It's pretty clear which of these is the bigger threat.

    1. Yes, shady politicians are the bigger threat. Only they can hold a gun to your head and force you to do as they wish...

  7. "If I match the best-case scenario I can dream up for my system against the flawed reality of the existing system, I can clearly see that my system is better!"

  8. Maybe if people who are into "socialism" could clarify exactly what it is they're into - why do they choose that particular word, when one might think that so many countries which call themselves "socialist" have ruined the brand?

    Why not call it "nice-ism" or "a New New Deal" or "more togetherness," or some other term?

    1. Capitalism and Socialism are simply two divisive choices, like racist cable bundles, for people who won't or can't discern our objective here on this shared earth and conceptualize a plan to achieve it.

      Your opponent is always a two dimensional cardboard cutout you can set up and knock down.

      Fill your boots.

      1. Racist cable bundles? What on earth does that mean?


          It means a happy multicolored cable bundle, brutally bound and oppressed by white cable ties

    2. That's a good question. Why are they trying to rehabilitate this word that is rightly associated with some of the worst episodes in human history?

    3. Venezuela - and they are Maduro.

  9. an atomized collection of individual economic units pursuing self-interest.

    He sounds like the guy at the party who thinks a system wide failure is the reason no one is talking to him.

  10. As a Koch / Reason libertarian, I have favorable views toward democratic socialism not because of purely economic reasons like the minimum wage or Medicare for All. Rather, it's their support for proposals like banning assault weapons and abolishing ICE.


    1. Both the minimum wage and Medicare for all fail on economic terms. At least for those of us who understand economic terms...

    2. I don't understand why you call yourself any sort of libertarian. I'm not trying to insult whatever you actually are, but the purpose of language is clarity. You may have a few views in common with libertarians, but who doesn't?

      What libertarian views do you actually hold that are inconsistent with being a progressive?

      How did you come to the conclusion that "libertarian" is the political philosophy that most accurately describes your world view?

      I'm really not accusing you of being disingenuous. I don't see what you have to gain by it. But then again, I also don't understand what people get out of trolling.

      Can you explain your thought process?

      1. His thought process is humor. OBL is a well run parody account.

  11. One of the deciding factors for me is that individualism is quite happy to let socialists sign contracts with each other to share and collectivize to their heart's content; possibly stopping short of murder by the collective as contract punishment for contract violations.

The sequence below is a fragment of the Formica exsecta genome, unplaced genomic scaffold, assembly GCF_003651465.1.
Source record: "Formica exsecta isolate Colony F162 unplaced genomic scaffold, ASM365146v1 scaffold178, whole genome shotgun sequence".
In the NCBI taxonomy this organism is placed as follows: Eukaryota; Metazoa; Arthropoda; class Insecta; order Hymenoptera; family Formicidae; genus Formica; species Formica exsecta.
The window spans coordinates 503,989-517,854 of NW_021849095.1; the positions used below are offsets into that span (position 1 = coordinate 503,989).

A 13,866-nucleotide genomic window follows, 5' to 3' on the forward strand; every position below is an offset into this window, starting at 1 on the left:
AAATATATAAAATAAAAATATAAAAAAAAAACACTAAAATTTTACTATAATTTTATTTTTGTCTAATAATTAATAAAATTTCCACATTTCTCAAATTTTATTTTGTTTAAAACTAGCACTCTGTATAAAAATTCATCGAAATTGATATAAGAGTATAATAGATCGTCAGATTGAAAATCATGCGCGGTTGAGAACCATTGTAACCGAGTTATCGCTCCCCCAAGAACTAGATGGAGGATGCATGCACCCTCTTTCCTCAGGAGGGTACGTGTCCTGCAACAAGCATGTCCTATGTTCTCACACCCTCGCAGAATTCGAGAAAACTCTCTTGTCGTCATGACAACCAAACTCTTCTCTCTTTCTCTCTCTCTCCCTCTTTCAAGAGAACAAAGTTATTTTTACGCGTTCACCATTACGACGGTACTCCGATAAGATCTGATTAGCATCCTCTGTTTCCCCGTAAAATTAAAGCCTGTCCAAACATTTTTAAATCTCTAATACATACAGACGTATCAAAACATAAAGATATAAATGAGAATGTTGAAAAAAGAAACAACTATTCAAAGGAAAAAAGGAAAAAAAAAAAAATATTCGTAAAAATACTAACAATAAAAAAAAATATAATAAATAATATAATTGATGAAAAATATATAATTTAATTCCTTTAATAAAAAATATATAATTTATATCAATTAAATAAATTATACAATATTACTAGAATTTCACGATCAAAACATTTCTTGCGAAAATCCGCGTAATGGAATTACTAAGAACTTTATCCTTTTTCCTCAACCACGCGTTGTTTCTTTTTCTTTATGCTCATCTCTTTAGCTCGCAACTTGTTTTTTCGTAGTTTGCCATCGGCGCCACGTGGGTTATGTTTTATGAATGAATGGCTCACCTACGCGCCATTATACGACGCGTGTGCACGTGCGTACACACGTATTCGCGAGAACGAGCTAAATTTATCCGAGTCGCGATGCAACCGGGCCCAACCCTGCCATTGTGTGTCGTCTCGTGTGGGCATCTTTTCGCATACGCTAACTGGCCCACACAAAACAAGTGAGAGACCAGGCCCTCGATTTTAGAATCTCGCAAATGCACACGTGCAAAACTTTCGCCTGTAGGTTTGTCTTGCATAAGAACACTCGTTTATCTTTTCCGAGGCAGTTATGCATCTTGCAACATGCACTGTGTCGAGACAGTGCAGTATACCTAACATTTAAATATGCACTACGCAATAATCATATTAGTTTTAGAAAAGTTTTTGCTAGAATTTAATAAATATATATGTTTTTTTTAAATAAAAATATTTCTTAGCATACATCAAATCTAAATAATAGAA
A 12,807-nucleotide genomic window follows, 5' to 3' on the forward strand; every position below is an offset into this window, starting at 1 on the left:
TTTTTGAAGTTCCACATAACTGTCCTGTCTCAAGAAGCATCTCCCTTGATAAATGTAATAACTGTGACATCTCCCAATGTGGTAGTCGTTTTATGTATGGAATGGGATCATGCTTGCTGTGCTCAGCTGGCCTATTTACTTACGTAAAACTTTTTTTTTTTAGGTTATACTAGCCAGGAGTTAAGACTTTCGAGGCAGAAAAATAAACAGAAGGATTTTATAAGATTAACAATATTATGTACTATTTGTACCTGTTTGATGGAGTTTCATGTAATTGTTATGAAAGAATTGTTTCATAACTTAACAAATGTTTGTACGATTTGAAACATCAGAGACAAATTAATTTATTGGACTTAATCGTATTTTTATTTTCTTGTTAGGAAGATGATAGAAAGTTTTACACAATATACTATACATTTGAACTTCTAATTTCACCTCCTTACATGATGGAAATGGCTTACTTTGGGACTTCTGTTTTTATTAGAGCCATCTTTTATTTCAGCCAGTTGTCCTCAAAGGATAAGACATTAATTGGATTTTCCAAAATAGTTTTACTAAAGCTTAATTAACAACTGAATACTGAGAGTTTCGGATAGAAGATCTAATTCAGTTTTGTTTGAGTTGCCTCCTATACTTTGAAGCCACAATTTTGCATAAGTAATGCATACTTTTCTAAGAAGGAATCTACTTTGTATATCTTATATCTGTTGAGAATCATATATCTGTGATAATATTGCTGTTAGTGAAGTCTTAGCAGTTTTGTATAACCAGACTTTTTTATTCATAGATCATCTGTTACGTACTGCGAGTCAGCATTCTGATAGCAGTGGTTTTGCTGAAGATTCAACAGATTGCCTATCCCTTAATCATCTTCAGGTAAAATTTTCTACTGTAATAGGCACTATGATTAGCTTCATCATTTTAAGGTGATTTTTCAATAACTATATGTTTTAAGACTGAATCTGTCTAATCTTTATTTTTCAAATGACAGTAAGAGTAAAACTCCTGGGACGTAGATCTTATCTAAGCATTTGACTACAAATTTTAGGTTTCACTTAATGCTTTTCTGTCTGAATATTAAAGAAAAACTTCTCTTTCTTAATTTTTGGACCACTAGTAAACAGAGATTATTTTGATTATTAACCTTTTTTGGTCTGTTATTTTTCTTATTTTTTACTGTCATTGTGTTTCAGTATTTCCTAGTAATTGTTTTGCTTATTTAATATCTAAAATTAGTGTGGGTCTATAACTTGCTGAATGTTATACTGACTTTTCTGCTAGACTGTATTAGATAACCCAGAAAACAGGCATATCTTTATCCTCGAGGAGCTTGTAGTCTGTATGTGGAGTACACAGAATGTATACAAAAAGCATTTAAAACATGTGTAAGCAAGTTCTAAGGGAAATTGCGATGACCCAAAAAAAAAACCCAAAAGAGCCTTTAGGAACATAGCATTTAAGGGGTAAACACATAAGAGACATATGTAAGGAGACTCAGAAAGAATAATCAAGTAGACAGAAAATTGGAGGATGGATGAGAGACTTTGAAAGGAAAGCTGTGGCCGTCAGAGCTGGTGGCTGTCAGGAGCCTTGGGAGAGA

Collectivism of every type cannot abide individualism in any form except that meager portion not yet collectivized. Collectivism must expand into ever more corners or individualism as it uncovers them. Want the government to provide last-ditch health care for the indigent? It must then interfere in their lives to keep them from unhealthy habits, and that must expand to all aspects of everybody's life, otherwise someone who drank too much and lost his job would now need government health care and be a drain on the good will of the public coffers.

    1. ^^^THIS^^^^

  12. "any economic system that weakens and destroys families is not worth having."

    "Any person subject to raging hormonal influences is not fit to be a mother."

  13. But, ...there exists a pool of folks who realize just what a bunch of cretins most of society are, and that it takes superior beings like themselves to tell you what the hell you should be doing...

  14. This is another misguided attempt to set up a fake binary. It's not either free-markets or Socialism. Most people advocate for a mixed economy and most countries, for example, Venezuela, are mixed economies even though the media gets confused and throws around the Socialism label. And America is and has always been a mixed economy. Despite what the oligarchs tell you, even the libruls value free markets. The caveat is that they understand that free markets often fail. No one is a capitalist when having a heart attack and needs to figure out how to get care. And the economy is rife with negative externalities that the oligarchs are happy to hide because if they had to pay for them via a true free market they suddenly turn into Socialists (although they never call it).

    So stop falling for this false dichotomy. We all want a mixed economy and we all need to be vigilant against bad government, but just importantly, we need to be vigilant against crooked oligarchs who whisper "free market" in your ear but then cry about needing bailouts the next minute. And yes, this aptly describes the modern Republican party. Sadly, thinks the GOP best matches their ideology. Trump has conned many people into thinking he somehow represents free markets but it is a sham.